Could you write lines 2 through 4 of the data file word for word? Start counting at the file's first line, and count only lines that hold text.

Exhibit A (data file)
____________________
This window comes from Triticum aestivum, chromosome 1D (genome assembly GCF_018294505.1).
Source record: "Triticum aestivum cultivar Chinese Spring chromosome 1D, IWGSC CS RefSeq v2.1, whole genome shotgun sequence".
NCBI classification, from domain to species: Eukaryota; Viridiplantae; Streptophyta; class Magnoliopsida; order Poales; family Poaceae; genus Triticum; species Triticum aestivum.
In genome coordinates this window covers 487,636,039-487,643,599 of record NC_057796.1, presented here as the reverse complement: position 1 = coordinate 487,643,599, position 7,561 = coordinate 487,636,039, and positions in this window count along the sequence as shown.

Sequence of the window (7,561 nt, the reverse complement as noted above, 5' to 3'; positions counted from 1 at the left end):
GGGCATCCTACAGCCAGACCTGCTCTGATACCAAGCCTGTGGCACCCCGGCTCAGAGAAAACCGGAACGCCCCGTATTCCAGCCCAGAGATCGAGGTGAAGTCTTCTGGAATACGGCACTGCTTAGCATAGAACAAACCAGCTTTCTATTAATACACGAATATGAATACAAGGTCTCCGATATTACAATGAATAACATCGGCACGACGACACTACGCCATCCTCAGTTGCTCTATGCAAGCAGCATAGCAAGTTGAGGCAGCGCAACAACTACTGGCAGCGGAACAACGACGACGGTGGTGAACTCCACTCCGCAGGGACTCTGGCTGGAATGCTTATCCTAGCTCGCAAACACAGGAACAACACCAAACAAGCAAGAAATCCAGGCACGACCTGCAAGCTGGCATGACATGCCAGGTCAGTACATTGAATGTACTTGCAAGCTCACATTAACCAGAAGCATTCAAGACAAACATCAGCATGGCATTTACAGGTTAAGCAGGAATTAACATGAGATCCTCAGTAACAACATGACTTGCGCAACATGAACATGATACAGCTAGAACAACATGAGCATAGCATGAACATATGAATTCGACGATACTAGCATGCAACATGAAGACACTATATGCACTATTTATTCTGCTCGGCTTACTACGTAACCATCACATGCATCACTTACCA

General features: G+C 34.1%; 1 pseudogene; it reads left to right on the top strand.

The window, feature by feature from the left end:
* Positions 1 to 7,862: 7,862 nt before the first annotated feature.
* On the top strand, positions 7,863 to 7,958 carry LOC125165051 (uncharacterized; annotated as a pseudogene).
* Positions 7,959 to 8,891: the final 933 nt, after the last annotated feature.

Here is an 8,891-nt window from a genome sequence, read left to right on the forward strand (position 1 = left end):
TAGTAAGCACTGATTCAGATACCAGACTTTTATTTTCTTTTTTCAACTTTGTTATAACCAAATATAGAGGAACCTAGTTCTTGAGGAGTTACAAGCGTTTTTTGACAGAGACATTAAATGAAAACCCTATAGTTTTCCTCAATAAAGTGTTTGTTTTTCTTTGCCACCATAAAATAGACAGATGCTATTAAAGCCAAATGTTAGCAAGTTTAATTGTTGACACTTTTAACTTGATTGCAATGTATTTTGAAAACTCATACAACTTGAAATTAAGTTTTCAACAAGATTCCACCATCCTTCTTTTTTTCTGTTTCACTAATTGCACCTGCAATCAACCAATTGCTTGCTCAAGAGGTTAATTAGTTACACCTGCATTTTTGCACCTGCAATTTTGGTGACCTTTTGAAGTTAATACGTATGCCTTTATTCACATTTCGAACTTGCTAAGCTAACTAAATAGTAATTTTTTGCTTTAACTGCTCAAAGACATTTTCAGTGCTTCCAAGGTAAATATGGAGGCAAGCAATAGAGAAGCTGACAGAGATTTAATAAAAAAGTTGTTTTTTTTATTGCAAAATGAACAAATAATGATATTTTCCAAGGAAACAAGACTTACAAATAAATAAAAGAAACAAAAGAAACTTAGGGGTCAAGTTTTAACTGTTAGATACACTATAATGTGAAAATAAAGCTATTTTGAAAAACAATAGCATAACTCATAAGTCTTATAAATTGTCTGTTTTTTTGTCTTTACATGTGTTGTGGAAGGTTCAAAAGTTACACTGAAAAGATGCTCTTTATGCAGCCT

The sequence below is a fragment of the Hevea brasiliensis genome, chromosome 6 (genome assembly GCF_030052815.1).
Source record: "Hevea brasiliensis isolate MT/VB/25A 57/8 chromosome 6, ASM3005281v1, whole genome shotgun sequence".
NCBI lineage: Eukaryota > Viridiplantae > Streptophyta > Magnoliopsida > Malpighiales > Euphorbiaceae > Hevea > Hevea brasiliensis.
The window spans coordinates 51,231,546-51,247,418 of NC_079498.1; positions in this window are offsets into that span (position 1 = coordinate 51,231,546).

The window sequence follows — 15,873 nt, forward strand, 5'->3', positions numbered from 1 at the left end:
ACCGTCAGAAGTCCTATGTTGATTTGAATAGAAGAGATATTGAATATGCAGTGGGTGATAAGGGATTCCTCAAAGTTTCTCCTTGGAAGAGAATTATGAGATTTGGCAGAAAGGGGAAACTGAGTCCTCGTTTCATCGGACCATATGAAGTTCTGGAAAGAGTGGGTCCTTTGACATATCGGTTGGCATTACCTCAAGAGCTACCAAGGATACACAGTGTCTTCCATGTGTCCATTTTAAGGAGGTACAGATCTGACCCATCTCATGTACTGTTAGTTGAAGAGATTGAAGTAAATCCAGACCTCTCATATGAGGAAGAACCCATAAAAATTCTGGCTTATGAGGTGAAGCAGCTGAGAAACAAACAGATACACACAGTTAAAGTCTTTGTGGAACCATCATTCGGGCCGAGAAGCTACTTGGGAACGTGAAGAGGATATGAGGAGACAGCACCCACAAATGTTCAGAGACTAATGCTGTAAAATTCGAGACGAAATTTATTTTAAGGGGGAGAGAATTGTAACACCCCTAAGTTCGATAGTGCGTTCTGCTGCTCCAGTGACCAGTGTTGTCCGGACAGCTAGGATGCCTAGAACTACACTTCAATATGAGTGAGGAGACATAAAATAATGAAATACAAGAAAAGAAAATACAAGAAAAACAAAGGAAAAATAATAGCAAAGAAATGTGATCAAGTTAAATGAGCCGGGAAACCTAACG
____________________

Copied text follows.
Source record: "Triticum aestivum cultivar Chinese Spring chromosome 1D, IWGSC CS RefSeq v2.1, whole genome shotgun sequence".
NCBI classification, from domain to species: Eukaryota; Viridiplantae; Streptophyta; class Magnoliopsida; order Poales; family Poaceae; genus Triticum; species Triticum aestivum.
In genome coordinates this window covers 487,636,039-487,643,599 of record NC_057796.1, presented here as the reverse complement: position 1 = coordinate 487,643,599, position 7,561 = coordinate 487,636,039, and positions in this window count along the sequence as shown.